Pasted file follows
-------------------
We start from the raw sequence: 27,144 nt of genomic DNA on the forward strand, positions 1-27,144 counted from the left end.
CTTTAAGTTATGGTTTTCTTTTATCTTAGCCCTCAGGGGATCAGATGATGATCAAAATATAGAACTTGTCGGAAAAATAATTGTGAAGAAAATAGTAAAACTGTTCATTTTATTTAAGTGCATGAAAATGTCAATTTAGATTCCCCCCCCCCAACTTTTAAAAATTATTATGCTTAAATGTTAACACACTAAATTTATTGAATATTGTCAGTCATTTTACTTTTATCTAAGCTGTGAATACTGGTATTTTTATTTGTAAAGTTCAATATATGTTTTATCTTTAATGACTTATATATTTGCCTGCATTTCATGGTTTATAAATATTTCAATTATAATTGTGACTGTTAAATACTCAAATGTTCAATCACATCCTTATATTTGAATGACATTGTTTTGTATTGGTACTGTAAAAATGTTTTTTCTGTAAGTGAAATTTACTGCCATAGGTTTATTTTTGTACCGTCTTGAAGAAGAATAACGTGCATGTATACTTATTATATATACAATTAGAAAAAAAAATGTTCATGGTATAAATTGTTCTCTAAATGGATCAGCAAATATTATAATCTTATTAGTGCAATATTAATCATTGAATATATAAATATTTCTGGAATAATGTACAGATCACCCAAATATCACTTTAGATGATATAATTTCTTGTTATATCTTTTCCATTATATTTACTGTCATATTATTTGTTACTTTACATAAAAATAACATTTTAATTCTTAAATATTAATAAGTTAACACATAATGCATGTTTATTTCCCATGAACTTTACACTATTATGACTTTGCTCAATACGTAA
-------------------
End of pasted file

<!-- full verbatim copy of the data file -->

We start from the raw sequence: 27,144 nt of genomic DNA on the forward strand, positions 1-27,144 counted from the left end.
CTTTAAGTTATGGTTTTCTTTTATCTTAGCCCTCAGGGGATCAGATGATGATCAAAATATAGAACTTGTCGGAAAAATAATTGTGAAGAAAATAGTAAAACTGTTCATTTTATTTAAGTGCATGAAAATGTCAATTTAGATTCCCCCCCCCCAACTTTTAAAAATTATTATGCTTAAATGTTAACACACTAAATTTATTGAATATTGTCAGTCATTTTACTTTTATCTAAGCTGTGAATACTGGTATTTTTATTTGTAAAGTTCAATATATGTTTTATCTTTAATGACTTATATATTTGCCTGCATTTCATGGTTTATAAATATTTCAATTATAATTGTGACTGTTAAATACTCAAATGTTCAATCACATCCTTATATTTGAATGACATTGTTTTGTATTGGTACTGTAAAAATGTTTTTTCTGTAAGTGAAATTTACTGCCATAGGTTTATTTTTGTACCGTCTTGAAGAAGAATAACGTGCATGTATACTTATTATATATACAATTAGAAAAAAAAATGTTCATGGTATAAATTGTTCTCTAAATGGATCAGCAAATATTATAATCTTATTAGTGCAATATTAATCATTGAATATATAAATATTTCTGGAATAATGTACAGATCACCCAAATATCACTTTAGATGATATAATTTCTTGTTATATCTTTTCCATTATATTTACTGTCATATTATTTGTTACTTTACATAAAAATAACATTTTAATTCTTAAATATTAATAAGTTAACACATAATGCATGTTTATTTCCCATGAACTTTACACTATTATGACTTTGCTCAATACGTAA